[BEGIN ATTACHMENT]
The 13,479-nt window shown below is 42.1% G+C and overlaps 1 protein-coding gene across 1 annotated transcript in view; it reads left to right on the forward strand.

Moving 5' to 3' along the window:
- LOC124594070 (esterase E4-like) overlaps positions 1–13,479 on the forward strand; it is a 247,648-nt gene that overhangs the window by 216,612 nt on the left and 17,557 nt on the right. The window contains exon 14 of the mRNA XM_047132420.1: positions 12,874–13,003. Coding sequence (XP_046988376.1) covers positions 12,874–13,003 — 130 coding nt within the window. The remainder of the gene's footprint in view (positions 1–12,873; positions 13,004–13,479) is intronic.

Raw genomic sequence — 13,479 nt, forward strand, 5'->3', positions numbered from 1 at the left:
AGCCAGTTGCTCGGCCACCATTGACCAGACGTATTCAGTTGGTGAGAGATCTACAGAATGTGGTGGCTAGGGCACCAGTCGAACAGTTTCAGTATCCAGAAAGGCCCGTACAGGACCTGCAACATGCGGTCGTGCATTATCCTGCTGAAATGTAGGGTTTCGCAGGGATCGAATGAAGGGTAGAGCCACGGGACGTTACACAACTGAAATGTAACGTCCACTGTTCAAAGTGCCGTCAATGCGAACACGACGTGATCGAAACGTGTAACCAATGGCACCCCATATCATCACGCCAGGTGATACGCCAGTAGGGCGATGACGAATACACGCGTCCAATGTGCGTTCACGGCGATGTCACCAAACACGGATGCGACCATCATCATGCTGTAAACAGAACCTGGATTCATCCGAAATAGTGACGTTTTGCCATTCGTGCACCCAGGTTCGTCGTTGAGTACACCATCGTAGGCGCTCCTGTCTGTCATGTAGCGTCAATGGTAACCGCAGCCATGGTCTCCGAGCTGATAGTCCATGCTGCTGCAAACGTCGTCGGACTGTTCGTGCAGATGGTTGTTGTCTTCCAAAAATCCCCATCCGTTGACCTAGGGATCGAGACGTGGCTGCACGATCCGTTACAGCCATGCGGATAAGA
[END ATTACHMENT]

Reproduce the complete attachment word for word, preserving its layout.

The 13,479-nt window shown below is 42.1% G+C and overlaps 1 protein-coding gene across 1 annotated transcript in view; it reads left to right on the forward strand.

Moving 5' to 3' along the window:
- LOC124594070 (esterase E4-like) overlaps positions 1–13,479 on the forward strand; it is a 247,648-nt gene that overhangs the window by 216,612 nt on the left and 17,557 nt on the right. The window contains exon 14 of the mRNA XM_047132420.1: positions 12,874–13,003. Coding sequence (XP_046988376.1) covers positions 12,874–13,003 — 130 coding nt within the window. The remainder of the gene's footprint in view (positions 1–12,873; positions 13,004–13,479) is intronic.

Raw genomic sequence — 13,479 nt, forward strand, 5'->3', positions numbered from 1 at the left:
AGCCAGTTGCTCGGCCACCATTGACCAGACGTATTCAGTTGGTGAGAGATCTACAGAATGTGGTGGCTAGGGCACCAGTCGAACAGTTTCAGTATCCAGAAAGGCCCGTACAGGACCTGCAACATGCGGTCGTGCATTATCCTGCTGAAATGTAGGGTTTCGCAGGGATCGAATGAAGGGTAGAGCCACGGGACGTTACACAACTGAAATGTAACGTCCACTGTTCAAAGTGCCGTCAATGCGAACACGACGTGATCGAAACGTGTAACCAATGGCACCCCATATCATCACGCCAGGTGATACGCCAGTAGGGCGATGACGAATACACGCGTCCAATGTGCGTTCACGGCGATGTCACCAAACACGGATGCGACCATCATCATGCTGTAAACAGAACCTGGATTCATCCGAAATAGTGACGTTTTGCCATTCGTGCACCCAGGTTCGTCGTTGAGTACACCATCGTAGGCGCTCCTGTCTGTCATGTAGCGTCAATGGTAACCGCAGCCATGGTCTCCGAGCTGATAGTCCATGCTGCTGCAAACGTCGTCGGACTGTTCGTGCAGATGGTTGTTGTCTTCCAAAAATCCCCATCCGTTGACCTAGGGATCGAGACGTGGCTGCACGATCCGTTACAGCCATGCGGATAAGA